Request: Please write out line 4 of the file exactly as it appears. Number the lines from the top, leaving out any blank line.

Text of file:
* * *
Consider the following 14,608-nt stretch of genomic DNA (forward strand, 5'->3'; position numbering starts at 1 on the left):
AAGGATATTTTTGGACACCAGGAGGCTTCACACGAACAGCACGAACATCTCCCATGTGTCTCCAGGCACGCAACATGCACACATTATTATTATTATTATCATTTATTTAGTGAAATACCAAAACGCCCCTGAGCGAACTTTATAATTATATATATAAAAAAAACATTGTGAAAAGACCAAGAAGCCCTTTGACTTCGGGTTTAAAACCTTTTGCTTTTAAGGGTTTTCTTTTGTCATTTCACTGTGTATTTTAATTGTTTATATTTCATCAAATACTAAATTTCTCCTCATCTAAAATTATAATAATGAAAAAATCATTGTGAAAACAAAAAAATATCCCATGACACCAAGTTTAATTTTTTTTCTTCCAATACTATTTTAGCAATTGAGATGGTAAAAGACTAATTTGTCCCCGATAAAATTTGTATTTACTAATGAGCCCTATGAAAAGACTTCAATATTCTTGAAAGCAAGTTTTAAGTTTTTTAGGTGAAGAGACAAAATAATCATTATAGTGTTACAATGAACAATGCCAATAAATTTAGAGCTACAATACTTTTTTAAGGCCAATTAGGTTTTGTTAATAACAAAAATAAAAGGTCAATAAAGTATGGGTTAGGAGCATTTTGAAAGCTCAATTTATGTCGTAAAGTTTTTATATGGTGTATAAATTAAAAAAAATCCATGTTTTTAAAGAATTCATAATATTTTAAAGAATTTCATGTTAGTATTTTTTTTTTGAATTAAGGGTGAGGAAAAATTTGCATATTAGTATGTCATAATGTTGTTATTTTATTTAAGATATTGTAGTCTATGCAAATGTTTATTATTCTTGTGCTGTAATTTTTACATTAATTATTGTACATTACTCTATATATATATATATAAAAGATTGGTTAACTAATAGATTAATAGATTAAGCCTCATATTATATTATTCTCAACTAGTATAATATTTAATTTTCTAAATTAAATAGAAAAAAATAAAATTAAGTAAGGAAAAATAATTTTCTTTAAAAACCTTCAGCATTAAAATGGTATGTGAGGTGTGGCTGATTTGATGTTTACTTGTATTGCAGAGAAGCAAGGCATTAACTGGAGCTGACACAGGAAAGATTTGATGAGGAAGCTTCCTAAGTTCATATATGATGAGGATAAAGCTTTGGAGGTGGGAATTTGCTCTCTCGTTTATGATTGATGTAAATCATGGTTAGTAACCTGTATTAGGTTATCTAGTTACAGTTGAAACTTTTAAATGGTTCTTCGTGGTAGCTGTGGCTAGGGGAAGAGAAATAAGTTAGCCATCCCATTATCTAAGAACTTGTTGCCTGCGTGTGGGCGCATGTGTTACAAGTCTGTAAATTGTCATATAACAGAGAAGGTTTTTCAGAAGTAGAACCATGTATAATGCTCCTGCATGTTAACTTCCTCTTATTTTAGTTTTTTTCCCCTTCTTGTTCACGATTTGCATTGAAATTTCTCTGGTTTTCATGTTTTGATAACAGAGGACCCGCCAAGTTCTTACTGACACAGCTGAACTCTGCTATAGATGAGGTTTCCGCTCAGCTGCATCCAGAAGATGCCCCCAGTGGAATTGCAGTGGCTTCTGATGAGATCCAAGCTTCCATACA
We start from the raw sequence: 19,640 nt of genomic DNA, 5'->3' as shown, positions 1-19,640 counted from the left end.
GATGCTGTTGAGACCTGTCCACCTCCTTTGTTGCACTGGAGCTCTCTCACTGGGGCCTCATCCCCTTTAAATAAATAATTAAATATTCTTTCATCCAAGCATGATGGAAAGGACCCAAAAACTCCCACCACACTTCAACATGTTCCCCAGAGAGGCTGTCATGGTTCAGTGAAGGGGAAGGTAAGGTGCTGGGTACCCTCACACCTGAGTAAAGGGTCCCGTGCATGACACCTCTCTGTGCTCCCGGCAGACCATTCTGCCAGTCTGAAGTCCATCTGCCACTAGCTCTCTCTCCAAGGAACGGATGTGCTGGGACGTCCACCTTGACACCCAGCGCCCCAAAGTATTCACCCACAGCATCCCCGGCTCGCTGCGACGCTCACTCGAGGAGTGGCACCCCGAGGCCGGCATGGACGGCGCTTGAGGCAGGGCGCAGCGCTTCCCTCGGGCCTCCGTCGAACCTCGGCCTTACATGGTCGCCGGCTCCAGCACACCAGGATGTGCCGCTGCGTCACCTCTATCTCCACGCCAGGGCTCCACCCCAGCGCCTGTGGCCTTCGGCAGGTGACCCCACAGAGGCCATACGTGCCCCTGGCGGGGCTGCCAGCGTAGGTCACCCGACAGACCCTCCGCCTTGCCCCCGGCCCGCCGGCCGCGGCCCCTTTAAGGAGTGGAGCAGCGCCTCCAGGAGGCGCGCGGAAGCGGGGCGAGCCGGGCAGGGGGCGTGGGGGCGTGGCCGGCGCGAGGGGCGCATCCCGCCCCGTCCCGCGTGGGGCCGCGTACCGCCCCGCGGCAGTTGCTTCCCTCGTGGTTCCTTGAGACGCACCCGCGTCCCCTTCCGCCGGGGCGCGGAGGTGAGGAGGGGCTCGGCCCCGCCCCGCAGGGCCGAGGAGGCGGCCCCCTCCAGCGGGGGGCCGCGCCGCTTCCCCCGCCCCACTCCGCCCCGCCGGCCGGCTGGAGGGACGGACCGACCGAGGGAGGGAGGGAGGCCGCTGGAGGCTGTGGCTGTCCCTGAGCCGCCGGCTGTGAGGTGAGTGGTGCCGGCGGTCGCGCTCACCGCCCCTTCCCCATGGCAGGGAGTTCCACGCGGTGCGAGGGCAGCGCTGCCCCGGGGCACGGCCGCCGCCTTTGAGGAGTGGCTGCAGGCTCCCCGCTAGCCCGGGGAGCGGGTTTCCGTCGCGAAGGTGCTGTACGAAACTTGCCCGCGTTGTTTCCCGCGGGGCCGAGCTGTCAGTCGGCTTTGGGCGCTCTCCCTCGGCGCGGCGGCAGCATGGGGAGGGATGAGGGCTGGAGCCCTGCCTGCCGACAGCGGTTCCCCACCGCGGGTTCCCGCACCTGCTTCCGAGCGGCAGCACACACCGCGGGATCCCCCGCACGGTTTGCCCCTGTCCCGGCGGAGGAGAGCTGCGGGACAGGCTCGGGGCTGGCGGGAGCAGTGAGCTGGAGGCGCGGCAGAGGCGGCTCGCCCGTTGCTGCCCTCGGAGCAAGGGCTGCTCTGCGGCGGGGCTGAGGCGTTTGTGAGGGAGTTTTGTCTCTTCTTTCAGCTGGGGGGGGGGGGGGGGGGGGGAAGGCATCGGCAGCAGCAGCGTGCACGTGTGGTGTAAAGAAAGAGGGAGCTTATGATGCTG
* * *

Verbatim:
GATGCTGTTGAGACCTGTCCACCTCCTTTGTTGCACTGGAGCTCTCTCACTGGGGCCTCATCCCCTTTAAATAAATAATTAAATATTCTTTCATCCAAGCATGATGGAAAGGACCCAAAAACTCCCACCACACTTCAACATGTTCCCCAGAGAGGCTGTCATGGTTCAGTGAAGGGGAAGGTAAGGTGCTGGGTACCCTCACACCTGAGTAAAGGGTCCCGTGCATGACACCTCTCTGTGCTCCCGGCAGACCATTCTGCCAGTCTGAAGTCCATCTGCCACTAGCTCTCTCTCCAAGGAACGGATGTGCTGGGACGTCCACCTTGACACCCAGCGCCCCAAAGTATTCACCCACAGCATCCCCGGCTCGCTGCGACGCTCACTCGAGGAGTGGCACCCCGAGGCCGGCATGGACGGCGCTTGAGGCAGGGCGCAGCGCTTCCCTCGGGCCTCCGTCGAACCTCGGCCTTACATGGTCGCCGGCTCCAGCACACCAGGATGTGCCGCTGCGTCACCTCTATCTCCACGCCAGGGCTCCACCCCAGCGCCTGTGGCCTTCGGCAGGTGACCCCACAGAGGCCATACGTGCCCCTGGCGGGGCTGCCAGCGTAGGTCACCCGACAGACCCTCCGCCTTGCCCCCGGCCCGCCGGCCGCGGCCCCTTTAAGGAGTGGAGCAGCGCCTCCAGGAGGCGCGCGGAAGCGGGGCGAGCCGGGCAGGGGGCGTGGGGGCGTGGCCGGCGCGAGGGGCGCATCCCGCCCCGTCCCGCGTGGGGCCGCGTACCGCCCCGCGGCAGTTGCTTCCCTCGTGGTTCCTTGAGACGCACCCGCGTCCCCTTCCGCCGGGGCGCGGAGGTGAGGAGGGGCTCGGCCCCGCCCCGCAGGGCCGAGGAGGCGGCCCCCTCCAGCGGGGGGCCGCGCCGCTTCCCCCGCCCCACTCCGCCCCGCCGGCCGGCTGGAGGGACGGACCGACCGAGGGAGGGAGGGAGGCCGCTGGAGGCTGTGGCTGTCCCTGAGCCGCCGGCTGTGAGGTGAGTGGTGCCGGCGGTCGCGCTCACCGCCCCTTCCCCATGGCAGGGAGTTCCACGCGGTGCGAGGGCAGCGCTGCCCCGGGGCACGGCCGCCGCCTTTGAGGAGTGGCTGCAGGCTCCCCGCTAGCCCGGGGAGCGGGTTTCCGTCGCGAAGGTGCTGTACGAAACTTGCCCGCGTTGTTTCCCGCGGGGCCGAGCTGTCAGTCGGCTTTGGGCGCTCTCCCTCGGCGCGGCGGCAGCATGGGGAGGGATGAGGGCTGGAGCCCTGCCTGCCGACAGCGGTTCCCCACCGCGGGTTCCCGCACCTGCTTCCGAGCGGCAGCACACACCGCGGGATCCCCCGCACGGTTTGCCCCTGTCCCGGCGGAGGAGAGCTGCGGGACAGGCTCGGGGCTGGCGGGAGCAGTGAGCTGGAGGCGCGGCAGAGGCGGCTCGCCCGTTGCTGCCCTCGGAGCAAGGGCTGCTCTGCGGCGGGGCTGAGGCGTTTGTGAGGGAGTTTTGTCTCTTCTTTCAGCTGGGGGGGGGGGGGGGGGGGGGAAGGCATCGGCAGCAGCAGCGTGCACGTGTGGTGTAAAGAAAGAGGGAGCTTATGATGCTG